There's a lot in the news about depression and suicide these days, since the April 6 news of Matthew Warren's death brought it into the public eye. But although depression may be the most well-known and widely understood mental illness, it's still mostly hidden within the church—and this is a big problem. Just because we don't discuss it much doesn't mean it's gone. Ten percent of American adults suffer from depression, and more than 38,000 people die by suicide each year. Plenty of the people represented by these statistics will be sitting in church next Sunday morning.
Most church leaders are very aware of the challenges depression and other mental illnesses present within the context of ministry. Some have experienced the devastating concussion of a suicide within their congregation, or close to it. But when it comes to mental-health problems, people in ministry can feel as lost, intimidated, and fearful as most others. In my book Troubled Minds: Mental Health and the Church's Mission, I cite results of a survey I conducted through Leadership Journal, BuildingChurchLeaders.com, and other publications for people in Christian ministry. Among the 500 leaders who responded, 16 percent indicated they feel "not equipped at all" to minister to people with mental illness. Another 53 percent feel "somewhat equipped." Only 30 percent feel at least "competent."
When a mental-health crisis hits, it shouldn't catch you off guard. The best time to address depression and suicide is before someone needs crisis intervention.
Here are some steps you can take.
• First, understand that depression is a disease; it's not a failure of the will or a triumph of self-indulgence, and people can't just "get over it." It's not simply a spiritual problem requiring a spiritual solution. Your basic understanding will affect the way you react when you realize someone in your church is suffering.
• Get some basic education, and learn to watch for symptoms of depression and warning signs that someone is considering suicide. Consider yourself at the front lines of mental-health care. One quarter of people who seek treatment for mental disorders go first to a member of the clergy. This is higher than the percentage of people who go to either psychiatrists or general medical doctors.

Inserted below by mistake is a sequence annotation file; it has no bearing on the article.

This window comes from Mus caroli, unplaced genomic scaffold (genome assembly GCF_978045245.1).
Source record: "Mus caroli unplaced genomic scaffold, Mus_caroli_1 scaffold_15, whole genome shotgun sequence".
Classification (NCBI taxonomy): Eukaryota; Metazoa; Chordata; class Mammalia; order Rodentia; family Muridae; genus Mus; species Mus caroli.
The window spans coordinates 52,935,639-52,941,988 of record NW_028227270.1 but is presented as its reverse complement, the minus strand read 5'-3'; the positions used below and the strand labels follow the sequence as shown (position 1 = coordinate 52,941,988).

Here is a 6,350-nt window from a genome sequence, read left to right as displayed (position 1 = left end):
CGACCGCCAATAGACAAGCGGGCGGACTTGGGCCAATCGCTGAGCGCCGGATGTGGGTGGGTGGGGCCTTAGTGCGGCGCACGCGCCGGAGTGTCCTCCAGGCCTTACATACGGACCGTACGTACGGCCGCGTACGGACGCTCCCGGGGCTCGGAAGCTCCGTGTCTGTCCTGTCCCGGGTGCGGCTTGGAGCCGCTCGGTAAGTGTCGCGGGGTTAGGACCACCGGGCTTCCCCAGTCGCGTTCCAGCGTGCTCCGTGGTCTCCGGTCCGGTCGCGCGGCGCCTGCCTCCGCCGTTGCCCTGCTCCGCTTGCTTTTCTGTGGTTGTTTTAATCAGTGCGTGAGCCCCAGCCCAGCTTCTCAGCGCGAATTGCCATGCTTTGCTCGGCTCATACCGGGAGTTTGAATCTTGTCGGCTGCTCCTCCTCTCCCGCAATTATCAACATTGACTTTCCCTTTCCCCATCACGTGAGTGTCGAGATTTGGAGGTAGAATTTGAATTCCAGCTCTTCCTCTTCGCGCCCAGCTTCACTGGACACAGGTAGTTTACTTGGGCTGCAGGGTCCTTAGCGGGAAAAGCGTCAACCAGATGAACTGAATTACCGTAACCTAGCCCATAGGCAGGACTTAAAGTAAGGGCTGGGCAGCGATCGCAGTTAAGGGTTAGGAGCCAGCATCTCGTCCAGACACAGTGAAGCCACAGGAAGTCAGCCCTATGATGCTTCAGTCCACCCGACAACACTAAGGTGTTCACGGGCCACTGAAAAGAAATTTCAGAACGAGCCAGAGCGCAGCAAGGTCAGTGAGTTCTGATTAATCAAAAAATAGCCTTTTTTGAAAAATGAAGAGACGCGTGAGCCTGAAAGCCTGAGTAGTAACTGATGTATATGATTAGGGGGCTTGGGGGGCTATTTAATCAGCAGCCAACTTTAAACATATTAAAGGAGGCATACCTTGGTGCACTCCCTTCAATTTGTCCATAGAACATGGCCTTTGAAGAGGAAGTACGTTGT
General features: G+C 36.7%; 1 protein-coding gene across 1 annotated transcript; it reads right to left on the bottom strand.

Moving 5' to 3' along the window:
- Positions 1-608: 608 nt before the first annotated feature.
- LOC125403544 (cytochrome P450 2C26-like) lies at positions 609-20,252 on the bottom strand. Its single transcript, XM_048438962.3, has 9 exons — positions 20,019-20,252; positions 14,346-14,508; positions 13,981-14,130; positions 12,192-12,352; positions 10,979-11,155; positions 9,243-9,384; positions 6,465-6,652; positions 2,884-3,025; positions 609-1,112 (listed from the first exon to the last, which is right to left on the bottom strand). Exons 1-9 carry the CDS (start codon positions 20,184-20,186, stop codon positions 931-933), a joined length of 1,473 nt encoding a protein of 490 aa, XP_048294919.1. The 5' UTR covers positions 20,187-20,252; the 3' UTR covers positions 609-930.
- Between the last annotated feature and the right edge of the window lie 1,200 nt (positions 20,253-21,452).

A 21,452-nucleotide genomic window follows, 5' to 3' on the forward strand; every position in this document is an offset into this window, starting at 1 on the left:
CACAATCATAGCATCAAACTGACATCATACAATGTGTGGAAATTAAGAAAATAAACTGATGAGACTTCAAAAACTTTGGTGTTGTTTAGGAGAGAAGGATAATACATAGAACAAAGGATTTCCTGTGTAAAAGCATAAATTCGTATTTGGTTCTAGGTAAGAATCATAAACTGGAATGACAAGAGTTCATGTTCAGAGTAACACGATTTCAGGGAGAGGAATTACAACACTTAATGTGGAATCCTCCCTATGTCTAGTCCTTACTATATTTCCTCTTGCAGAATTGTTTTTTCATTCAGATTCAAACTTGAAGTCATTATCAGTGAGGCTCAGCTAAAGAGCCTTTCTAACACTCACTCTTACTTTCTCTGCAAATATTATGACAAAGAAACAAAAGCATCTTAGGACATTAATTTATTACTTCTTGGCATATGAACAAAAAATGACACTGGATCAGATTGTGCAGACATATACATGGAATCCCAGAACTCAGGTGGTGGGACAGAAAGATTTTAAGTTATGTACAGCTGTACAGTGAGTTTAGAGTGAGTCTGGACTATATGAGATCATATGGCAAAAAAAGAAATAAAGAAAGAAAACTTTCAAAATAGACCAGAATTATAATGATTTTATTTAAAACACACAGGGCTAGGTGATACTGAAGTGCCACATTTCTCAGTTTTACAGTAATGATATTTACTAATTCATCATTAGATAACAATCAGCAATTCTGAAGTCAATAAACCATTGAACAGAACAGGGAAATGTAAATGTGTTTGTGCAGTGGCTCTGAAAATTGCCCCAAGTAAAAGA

• If you believe someone is in immediate danger or presents an immediate threat to someone else, call the police. This is not the time for second-guessing or trying to address the problem yourself.
• Acknowledge your own fears about depression and other mental illness, and take them before God. Many of our most natural reactions to mental-health problems are based in fear—either fear of the suffering person, fear that we are getting in over our heads, or fear that acknowledging someone else's mood disorder means we have to acknowledge the possibility that depression can strike anyone—including ourselves. Most of these fears are irrational. Ask God to make you a bold and wise person and to remove fears that are not based in reality.
• Wrestle with your theology of suffering and how it relates to mental illness. Recognize how depression and other mental illness fits within Christian teaching on the effects of original sin, the presence of sickness in our world, God's unconditional love, redemption in this life, and complete healing in the next. Come to peace with the questions you can't answer and the overriding hope you can offer through Christ's love, his purpose for all people, and his coming renewal of all creation. There is no need for you to have all the answers, but you must face these questions and rest in God's truth, or your own uncertainty will leave drowning people without a lifeline.